Coles College students aid small businesses hit by pandemic

Birton Cowden

KENNESAW, Ga. (May 14, 2020) — Birton Cowden’s undergraduate entrepreneurship and MBA students are putting their classroom knowledge to work to help businesses struggling to survive through the Covid-19 pandemic.

“I put a challenge out to all of my current and past students to take action to help their local small businesses,” Cowden said. “I told them I would give them a large sum of extra credit to come up with alternative business models or even new ones for local businesses to give value to their customers.”

Cowden is assistant professor of management and research director at Coles’ Robin and Doug Shore Entrepreneurship Center in the Michael A. Leven School of Management, Entrepreneurship and Hospitality. He said the idea came easily to him, because the class he teaches for undergraduate capstone students is about how to thrive during uncertainty.

“In most of my entrepreneurship courses, I teach the process of how to navigate and be dynamic in the face of uncertainty,” said Cowden. “During such times, I remind my students that they have the tools to not only navigate these times for themselves, but also to help others.”

In a short video he posted to LinkedIn and Facebook, Cowden explained how he wanted them “to help local businesses adapt their business models to survive during these times.”

“If we look at the business model, the distribution channels, the customer relationships, the key partners and their revenue model, and then if we can adopt those for our small business owners to still deliver the value and resources that they can control, I think we can have a positive impact on our local economy and keep these businesses going,” he said.

Helping small business survive

Cowden said he wants his students to explore ways to help businesses among those hit hardest during the Coronavirus outbreak, like those that have had to shut down some or all of their operations.

“If you can’t physically conduct business, then how can you help that business owner capitalize on the virtual element, for example.” said Cowden.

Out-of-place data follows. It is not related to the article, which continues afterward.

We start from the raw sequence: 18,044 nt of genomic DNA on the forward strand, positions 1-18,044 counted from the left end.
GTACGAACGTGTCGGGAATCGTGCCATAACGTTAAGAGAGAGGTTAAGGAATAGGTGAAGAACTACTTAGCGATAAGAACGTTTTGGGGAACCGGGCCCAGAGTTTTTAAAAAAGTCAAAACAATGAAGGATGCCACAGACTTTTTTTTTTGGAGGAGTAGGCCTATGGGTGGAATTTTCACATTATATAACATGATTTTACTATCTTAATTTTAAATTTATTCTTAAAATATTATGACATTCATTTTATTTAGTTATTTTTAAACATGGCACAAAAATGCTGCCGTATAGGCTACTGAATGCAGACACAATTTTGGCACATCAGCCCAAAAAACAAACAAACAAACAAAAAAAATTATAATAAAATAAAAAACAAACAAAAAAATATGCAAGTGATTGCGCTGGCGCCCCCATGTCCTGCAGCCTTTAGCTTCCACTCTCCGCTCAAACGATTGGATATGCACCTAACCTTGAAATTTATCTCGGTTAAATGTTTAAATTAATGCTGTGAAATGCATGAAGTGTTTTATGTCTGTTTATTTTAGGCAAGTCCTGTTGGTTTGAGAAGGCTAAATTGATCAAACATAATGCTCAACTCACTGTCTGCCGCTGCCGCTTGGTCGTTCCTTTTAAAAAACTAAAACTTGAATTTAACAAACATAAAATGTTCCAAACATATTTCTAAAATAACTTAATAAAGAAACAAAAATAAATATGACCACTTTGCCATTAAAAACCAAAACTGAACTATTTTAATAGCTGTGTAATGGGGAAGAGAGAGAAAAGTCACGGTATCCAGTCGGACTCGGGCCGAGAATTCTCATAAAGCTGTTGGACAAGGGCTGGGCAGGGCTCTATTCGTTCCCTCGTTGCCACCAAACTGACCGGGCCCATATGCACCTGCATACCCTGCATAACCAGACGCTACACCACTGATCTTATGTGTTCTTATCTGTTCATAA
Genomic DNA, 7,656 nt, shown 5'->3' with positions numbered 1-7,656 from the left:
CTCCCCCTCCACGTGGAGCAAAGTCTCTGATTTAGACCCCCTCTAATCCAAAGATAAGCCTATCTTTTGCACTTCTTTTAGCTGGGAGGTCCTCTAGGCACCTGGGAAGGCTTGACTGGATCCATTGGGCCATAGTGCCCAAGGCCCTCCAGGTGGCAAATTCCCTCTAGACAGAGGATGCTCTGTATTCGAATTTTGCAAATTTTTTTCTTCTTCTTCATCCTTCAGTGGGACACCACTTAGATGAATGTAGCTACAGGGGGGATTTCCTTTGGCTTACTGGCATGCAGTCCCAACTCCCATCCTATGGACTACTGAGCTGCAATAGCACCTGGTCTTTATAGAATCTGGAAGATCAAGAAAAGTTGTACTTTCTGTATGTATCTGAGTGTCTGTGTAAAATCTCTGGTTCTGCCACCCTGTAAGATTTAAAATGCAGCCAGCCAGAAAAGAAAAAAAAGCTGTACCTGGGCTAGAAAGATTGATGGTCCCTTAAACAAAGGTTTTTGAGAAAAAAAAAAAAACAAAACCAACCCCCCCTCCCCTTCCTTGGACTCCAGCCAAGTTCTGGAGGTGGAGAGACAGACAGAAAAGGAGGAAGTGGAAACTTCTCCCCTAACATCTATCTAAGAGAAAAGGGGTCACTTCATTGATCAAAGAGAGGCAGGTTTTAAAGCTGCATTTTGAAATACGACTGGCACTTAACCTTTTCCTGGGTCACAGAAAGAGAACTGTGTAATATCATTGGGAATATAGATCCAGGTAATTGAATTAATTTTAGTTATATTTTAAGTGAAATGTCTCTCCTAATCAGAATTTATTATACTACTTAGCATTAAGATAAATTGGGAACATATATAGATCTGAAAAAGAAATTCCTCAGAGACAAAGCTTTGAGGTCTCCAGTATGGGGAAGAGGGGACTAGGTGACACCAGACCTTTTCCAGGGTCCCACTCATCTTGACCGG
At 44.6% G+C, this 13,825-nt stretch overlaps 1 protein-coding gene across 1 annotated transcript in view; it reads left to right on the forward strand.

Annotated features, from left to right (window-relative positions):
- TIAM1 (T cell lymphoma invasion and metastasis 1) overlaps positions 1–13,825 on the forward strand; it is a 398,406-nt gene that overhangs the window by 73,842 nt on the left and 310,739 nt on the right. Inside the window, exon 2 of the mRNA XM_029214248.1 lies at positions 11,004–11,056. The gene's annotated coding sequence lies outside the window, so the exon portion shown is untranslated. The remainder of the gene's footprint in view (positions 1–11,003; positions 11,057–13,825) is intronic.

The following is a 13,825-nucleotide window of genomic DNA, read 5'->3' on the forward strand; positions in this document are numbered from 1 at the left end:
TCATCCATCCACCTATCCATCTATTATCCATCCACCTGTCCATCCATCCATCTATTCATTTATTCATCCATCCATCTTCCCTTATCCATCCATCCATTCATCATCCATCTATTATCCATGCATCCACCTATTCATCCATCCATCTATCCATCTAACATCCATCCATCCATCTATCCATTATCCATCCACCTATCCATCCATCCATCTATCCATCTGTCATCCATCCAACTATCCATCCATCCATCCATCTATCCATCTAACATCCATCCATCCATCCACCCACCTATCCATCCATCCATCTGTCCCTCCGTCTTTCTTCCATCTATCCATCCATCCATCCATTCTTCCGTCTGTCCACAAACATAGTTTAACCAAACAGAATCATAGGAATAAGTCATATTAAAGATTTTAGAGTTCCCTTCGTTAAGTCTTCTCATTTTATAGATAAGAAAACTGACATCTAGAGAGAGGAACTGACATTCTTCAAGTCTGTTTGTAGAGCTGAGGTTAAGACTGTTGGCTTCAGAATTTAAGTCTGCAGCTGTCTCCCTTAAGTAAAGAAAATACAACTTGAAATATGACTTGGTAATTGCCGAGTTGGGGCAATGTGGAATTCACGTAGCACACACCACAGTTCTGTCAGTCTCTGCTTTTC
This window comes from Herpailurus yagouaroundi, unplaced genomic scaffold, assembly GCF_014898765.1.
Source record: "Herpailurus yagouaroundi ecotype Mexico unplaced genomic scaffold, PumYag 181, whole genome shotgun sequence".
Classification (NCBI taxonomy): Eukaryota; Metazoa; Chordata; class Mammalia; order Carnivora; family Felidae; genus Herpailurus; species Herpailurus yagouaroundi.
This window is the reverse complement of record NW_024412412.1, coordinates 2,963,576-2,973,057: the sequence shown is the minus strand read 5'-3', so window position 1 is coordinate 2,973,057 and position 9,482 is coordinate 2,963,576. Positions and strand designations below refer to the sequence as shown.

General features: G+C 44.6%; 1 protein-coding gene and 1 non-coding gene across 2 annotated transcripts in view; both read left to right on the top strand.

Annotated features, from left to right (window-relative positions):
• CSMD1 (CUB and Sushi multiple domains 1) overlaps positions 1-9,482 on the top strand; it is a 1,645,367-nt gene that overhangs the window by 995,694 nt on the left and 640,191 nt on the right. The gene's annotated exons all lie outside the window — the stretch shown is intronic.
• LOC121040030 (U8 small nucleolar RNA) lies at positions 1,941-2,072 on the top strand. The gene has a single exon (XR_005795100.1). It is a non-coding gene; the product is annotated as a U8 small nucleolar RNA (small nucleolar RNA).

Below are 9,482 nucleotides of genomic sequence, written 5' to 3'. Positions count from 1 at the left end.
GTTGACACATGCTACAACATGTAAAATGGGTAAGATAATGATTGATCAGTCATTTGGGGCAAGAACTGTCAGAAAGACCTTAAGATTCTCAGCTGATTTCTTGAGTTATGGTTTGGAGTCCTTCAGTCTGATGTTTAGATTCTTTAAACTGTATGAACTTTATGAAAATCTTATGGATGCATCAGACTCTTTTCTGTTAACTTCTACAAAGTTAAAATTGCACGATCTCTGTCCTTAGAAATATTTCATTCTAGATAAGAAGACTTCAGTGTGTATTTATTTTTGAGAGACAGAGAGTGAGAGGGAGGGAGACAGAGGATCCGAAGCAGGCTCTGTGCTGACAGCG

One of Cowden’s students is helping yarn stores and manufacturers attract more customers through social media outreach, while another is helping a local printing business enable its employees to work remotely.

“I have been working with a small copier business these past weeks to transition their current business model to something that will work during these uncertain times,” said sophomore Kaleigh Davidson of Hoschton, who is majoring in management.

“The goal was to transfer their existing data to an online platform so their workers could work from home,” she said. “The broad set of data included current customers’ finances and what they owe alongside the firm’s operating costs.”

Davidson said the transition to the online platform was successful, and employees have been able to work remotely.

“The owner has been able to keep the individuals employed, using a rotation system that does not require employees to come into the job site, but to use the workspace online,” said Davidson.

Closed marketplace creates opportunity

About halfway around the globe from Hoschton, Michael Karuu, (BBA Economics, 2013), was growing concerned as Kenya closed Nairobi’s physical markets, considered a high-risk transmission environment.

As the pandemic spread, Karuu, who has business interests in and around Nairobi, was beta testing Soko Jana, a new e-commerce site designed to deliver products and services to local customers.